Both Lagardere's high-tech Matra unit and Aerospatiale said that the new group would be open to other European partners, while Economy Minister Dominique Strauss-Kahn said the government could reduce its Aerospatiale stake further if new alliances were forged. "That is the price of creating something which could build alliances with Daimler-Benz Aerospace (DASA) of Germany or British Aerospace (BAe) in the UK."
It seems that the U.S. giants are reacting: according to press reports, Lockheed Martin is looking for a European partner, with the UK's BAe top on the list of candidates.
The merger is unlikely to face major regulatory problems in the European Union because the European Commission, in its role as the Union's competition watchdog, has little power over defence mergers. Under EU rules, national governments can ask companies involved in mergers and acquisitions not to supply information on military activities or other aspects touching upon a country's "security" or "essential interests" in their filings with the Commission.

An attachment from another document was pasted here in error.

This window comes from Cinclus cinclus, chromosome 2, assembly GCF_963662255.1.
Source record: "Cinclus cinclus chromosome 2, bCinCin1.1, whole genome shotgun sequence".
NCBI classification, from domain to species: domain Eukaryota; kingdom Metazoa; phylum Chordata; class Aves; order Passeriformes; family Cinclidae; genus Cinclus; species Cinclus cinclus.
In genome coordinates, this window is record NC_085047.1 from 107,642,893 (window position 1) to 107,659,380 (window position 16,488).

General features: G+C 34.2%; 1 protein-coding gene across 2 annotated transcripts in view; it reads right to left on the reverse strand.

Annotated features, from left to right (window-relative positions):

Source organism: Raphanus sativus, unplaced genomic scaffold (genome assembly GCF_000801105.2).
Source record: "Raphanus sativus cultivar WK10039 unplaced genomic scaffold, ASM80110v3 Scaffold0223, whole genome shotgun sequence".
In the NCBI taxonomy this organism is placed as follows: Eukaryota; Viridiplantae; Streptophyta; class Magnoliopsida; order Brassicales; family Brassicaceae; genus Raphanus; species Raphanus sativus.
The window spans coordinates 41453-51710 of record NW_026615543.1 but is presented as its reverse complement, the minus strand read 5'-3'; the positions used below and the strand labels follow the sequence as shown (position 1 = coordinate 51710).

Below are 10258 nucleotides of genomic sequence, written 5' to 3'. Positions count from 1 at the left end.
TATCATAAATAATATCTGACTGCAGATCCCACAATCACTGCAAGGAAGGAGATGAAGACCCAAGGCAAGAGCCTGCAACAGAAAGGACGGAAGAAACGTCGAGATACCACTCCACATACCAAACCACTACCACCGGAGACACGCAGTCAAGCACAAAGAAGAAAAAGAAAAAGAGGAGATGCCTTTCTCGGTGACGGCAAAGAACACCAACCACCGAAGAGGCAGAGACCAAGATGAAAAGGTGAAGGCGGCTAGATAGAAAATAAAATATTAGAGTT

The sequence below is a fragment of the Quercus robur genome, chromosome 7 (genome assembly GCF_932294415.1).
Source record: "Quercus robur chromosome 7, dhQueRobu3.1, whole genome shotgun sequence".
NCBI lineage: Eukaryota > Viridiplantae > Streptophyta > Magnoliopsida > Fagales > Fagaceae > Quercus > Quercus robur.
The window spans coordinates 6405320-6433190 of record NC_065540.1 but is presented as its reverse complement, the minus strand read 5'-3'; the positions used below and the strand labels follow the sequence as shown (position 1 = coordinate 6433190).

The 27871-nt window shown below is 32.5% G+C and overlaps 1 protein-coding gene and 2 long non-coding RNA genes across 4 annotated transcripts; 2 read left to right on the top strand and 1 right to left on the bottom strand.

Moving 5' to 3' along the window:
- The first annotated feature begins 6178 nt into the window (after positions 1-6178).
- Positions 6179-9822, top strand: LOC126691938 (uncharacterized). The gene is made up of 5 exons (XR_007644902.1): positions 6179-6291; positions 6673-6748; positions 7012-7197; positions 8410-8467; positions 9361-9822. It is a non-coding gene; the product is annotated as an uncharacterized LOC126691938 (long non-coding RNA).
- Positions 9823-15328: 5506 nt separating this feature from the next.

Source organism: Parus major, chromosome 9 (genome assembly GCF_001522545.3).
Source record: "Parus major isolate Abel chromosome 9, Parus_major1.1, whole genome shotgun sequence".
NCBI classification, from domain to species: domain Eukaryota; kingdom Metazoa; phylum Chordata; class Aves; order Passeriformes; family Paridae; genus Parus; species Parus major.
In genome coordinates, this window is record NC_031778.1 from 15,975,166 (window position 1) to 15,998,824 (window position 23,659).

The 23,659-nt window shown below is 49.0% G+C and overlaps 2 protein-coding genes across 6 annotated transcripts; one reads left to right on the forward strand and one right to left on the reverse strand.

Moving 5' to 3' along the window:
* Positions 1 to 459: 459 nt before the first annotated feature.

But is this just a defence merger? The deal could also affect the market for telecommunications and satellites [otherwise I wouldn't have mentioned it.]
Anyway, the EU Commission last year warned that the European aerospace and defence industry was too fragmented to be able to face up to competition from big players in the United States, and that the restructuring process was going too slowly.
Back to top
Launched in November 1997, TRMM is a joint project between NASA and Japan's National Space Development Agency (NASDA). The satellite collects data related to tropical rainfall and other atmospheric phenomena for use in weather forecasting, climatological studies, and agricultural predictions.
TRMM is the first mission of NASA's Earth Science Enterprise programme that will be providing data to the public via the Internet within 24-48 hours of its collection.
TRMM is also the first satellite in the Earth Science Enterprise programme to distribute data in the Hierarchical Data Format (HDF), according to NASA "a public data standard." HDF has been adopted by NASA for TRMM and other Earth science missions to give scientists consistent access to data.
The rest of the press release actually is more or less a commercial for some software that "offers a low cost solution to access, manipulate, and visualise science data in an easy-to-use environment."
So, if you're interested in tropical rainfall, have a look at http://trmm.gsfc.nasa.gov/.
Back to top